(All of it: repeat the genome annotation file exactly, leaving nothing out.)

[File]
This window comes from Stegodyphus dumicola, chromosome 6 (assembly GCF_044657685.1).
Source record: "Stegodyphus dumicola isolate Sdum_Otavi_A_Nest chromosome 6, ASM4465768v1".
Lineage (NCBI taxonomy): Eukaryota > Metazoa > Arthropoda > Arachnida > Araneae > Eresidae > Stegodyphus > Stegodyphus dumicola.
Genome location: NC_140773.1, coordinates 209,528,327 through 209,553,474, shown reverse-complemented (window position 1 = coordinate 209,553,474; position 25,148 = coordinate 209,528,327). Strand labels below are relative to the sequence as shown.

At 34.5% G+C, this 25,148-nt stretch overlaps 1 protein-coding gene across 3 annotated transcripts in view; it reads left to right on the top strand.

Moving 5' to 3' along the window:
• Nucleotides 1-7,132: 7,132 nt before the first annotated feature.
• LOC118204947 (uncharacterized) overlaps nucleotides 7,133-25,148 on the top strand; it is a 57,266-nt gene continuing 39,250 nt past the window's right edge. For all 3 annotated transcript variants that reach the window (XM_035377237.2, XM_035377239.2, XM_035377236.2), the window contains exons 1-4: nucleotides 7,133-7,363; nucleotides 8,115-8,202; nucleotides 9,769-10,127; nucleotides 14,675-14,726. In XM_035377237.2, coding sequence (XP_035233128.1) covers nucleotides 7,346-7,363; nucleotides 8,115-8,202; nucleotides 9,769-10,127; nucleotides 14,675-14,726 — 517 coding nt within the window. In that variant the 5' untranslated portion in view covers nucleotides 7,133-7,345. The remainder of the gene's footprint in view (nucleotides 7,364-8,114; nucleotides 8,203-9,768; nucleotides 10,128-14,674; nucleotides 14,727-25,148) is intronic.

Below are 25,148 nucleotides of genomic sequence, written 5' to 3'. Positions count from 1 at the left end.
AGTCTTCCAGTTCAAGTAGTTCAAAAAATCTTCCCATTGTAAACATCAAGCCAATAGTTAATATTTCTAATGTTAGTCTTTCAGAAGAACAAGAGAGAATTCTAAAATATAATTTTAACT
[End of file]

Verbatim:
This window comes from Stegodyphus dumicola, chromosome 6 (assembly GCF_044657685.1).
Source record: "Stegodyphus dumicola isolate Sdum_Otavi_A_Nest chromosome 6, ASM4465768v1".
Lineage (NCBI taxonomy): Eukaryota > Metazoa > Arthropoda > Arachnida > Araneae > Eresidae > Stegodyphus > Stegodyphus dumicola.
Genome location: NC_140773.1, coordinates 209,528,327 through 209,553,474, shown reverse-complemented (window position 1 = coordinate 209,553,474; position 25,148 = coordinate 209,528,327). Strand labels below are relative to the sequence as shown.

At 34.5% G+C, this 25,148-nt stretch overlaps 1 protein-coding gene across 3 annotated transcripts in view; it reads left to right on the top strand.

Moving 5' to 3' along the window:
• Nucleotides 1-7,132: 7,132 nt before the first annotated feature.
• LOC118204947 (uncharacterized) overlaps nucleotides 7,133-25,148 on the top strand; it is a 57,266-nt gene continuing 39,250 nt past the window's right edge. For all 3 annotated transcript variants that reach the window (XM_035377237.2, XM_035377239.2, XM_035377236.2), the window contains exons 1-4: nucleotides 7,133-7,363; nucleotides 8,115-8,202; nucleotides 9,769-10,127; nucleotides 14,675-14,726. In XM_035377237.2, coding sequence (XP_035233128.1) covers nucleotides 7,346-7,363; nucleotides 8,115-8,202; nucleotides 9,769-10,127; nucleotides 14,675-14,726 — 517 coding nt within the window. In that variant the 5' untranslated portion in view covers nucleotides 7,133-7,345. The remainder of the gene's footprint in view (nucleotides 7,364-8,114; nucleotides 8,203-9,768; nucleotides 10,128-14,674; nucleotides 14,727-25,148) is intronic.

Below are 25,148 nucleotides of genomic sequence, written 5' to 3'. Positions count from 1 at the left end.
AGTCTTCCAGTTCAAGTAGTTCAAAAAATCTTCCCATTGTAAACATCAAGCCAATAGTTAATATTTCTAATGTTAGTCTTTCAGAAGAACAAGAGAGAATTCTAAAATATAATTTTAACT